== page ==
This book (published posthumously in 1987) could be called a novel of ideas; the primary plot line is about physicist Georgy Grebin trying to find the laws of historical development by using a computer to reconstruct how history would have turned out without Jesus, and there are inserted сказания [legends, tales, Bible stories] that illustrate aspects of that history. But there is an actual plot involving the characters’ lives, a slow-burning one that doesn’t burst into the open until the final pages, which are a real coup de théâtre. I won’t spoil that one, but I will tell you about the opening shock, the first сказание, which occurs after only a couple of pages of reflections on the river of time. There’s a boat on the Sea of Galilee with ten or so fishers from Capernaum and a puny fellow sitting at the prow who turns out to be a prophet born in Nazareth and calling himself the Son of Man. Several episodes from the New Testament are described (“It is not the healthy who need a doctor, but the sick. I have not come to call the righteous, but sinners”; “The Sabbath was made for man, not man for the Sabbath”), so it is evident we are dealing with Jesus. The boat goes ashore at Bethsaida, where a rigid stickler for God’s rules named Sadok awaits with his brutal gang of followers. They advance menacingly, Jesus tells his own followers to go back to the boat (which they reluctantly do), and he has a debate with Sadok in which he seems to be getting the upper hand (“You said you were sent by God!” “We are all sent here by God.”). But then Sadok gets impatient, there is a general cry of outrage among his thugs, and… Jesus is stoned to death, three years before he is scheduled to die on the cross. I was very taken aback!

Of course, it turns out that this is the setup for the computer experiment; remove Jesus from the equation, and how does history develop? There is a lot of discussion of the inevitability of slavery once humanity developed the ability to extract more food from the earth than necessary to feed oneself and one’s family, what sense it makes to talk about loving thy neighbor, and the impossibility of being a “good master”; Grebin and his little team (a scientist, a historian, and a computer expert — the computer uses punch cards, which I guess were still a thing around 1980) are trying to make sense of the data they’re getting, and Grebin is hoping his boss at the institute won’t make him an administrator since he seems to be wasting his time on a useless personal project. I imagine many readers would weary of the lack of action, but as an old-line sf reader I loved the whole thing (and was especially pleased to see Tendryakov name-check Ray Bradbury and have a character refer to the butterfly effect). Every night I lay in bed thinking about the day’s reading and how it fit with my own sense of history and Christianity. I just wish someone would translate it so I could recommend it to those who don’t read Russian. And I’m looking forward to reading more Tendryakov.
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A Quick Note of Apology.

Yesterday Songdog updated LH to WordPress 5 and migrated it to a new host (see this thread); the migration itself didn’t take long, but it took a while for everyone’s computers and phones to get pointed to the new site, and in the meantime a lot of people saw only an “Under maintenance” page (I had to wait overnight, which was frustrating). Sorry about that, and hopefully it will be a long time before poor LH has to pack everything up and move again!

All French is Good French.

Chelsea Brasted has a good NatGeo piece (archived) on Cajun (and other) French:

When Janice Prejean was growing up, if she wanted to speak with her grandparents, she had to do it in French. To crack the code of the private conversations and jokes that flew over the heads of children at family gatherings, she also needed to know the language. “My lifestyle as a child and a young adult was immersed in moving between the Cajun world and les Americains,” she says.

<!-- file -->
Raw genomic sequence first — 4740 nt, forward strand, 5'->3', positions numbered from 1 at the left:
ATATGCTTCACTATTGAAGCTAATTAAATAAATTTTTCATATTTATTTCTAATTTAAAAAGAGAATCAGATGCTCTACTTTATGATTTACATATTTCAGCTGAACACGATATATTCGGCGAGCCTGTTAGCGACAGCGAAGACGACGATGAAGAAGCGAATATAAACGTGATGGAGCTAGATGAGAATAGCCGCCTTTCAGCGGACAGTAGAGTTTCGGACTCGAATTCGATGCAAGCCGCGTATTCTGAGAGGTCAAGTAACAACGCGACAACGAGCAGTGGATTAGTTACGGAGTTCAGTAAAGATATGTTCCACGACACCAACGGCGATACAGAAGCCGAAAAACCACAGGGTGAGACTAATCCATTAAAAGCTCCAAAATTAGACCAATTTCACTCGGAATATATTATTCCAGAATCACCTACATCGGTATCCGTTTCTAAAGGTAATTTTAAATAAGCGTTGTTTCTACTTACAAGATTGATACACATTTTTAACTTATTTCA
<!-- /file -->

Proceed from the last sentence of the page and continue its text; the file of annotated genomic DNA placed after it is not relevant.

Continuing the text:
Prejean, who was raised in Ossun, a tiny, unincorporated community in southwest Louisiana, is 64 now. Her story is an echo of the thousands of people in the region with Francophone ancestry. What makes her version a little different, however, is that she learned the language. Many people her age never did. French was a source of shame—Cajuns were often labeled stupid and backward—and parents wanted to shield their children from prejudice.

That started to change during the latter half of the 20th century with the launch of efforts to improve the understanding of Cajun heritage—not to mention attract tourism. Programs popped up to turn the tide on the diminishing use of the French language, including establishing immersion programs in schools and flying in teachers from other Francophone nations.

Yet a generational divide remains. The dialect of aging grandparents and great-grandparents often doesn’t translate to the “standard” French that elementary- and high-school-age children are learning. To bridge that gap, locals established a new French language and literacy school for adults in the tiny town of Arnaudville, which sits at the intersection of two bayous and two Louisiana parishes and has become the unlikely hub for the French revival.

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Forgetting Cantonese.

Jenny Liao has a moving New Yorker piece (archived) about losing a language:

No one prepared me for the heartbreak of losing my first language. It doesn’t feel like the sudden, sharp pain of losing someone you love, but rather a dull ache that builds slowly until it becomes a part of you. My first language, Cantonese, is the only one I share with my parents, and, as it slips from my memory, I also lose my ability to communicate with them. When I tell people this, their eyes tend to grow wide with disbelief, as if it’s so absurd that I must be joking. “They can’t speak English?” they ask. “So how do you talk to your parents?” I never have a good answer. The truth is, I rely on translation apps and online dictionaries for most of our conversations.

It’s strange when I hear myself say that I have trouble talking to my parents, because I still don’t quite believe it myself. We speak on the phone once a week and the script is the same: “Have you eaten yet?” my father asks in Cantonese. Long pause. “No, not yet. You?” I reply. “Why not? It’s so late,” my mother cuts in. Long pause. “Remember to drink more water and wear a mask outside,” she continues. “O.K. You too.” Longest pause. “We’ll stop bothering you, then.” The conversation is shallow but familiar. Deviating from it puts us (or, if I’m being honest, just me) at risk of discomfort, which I try to avoid at all costs. […]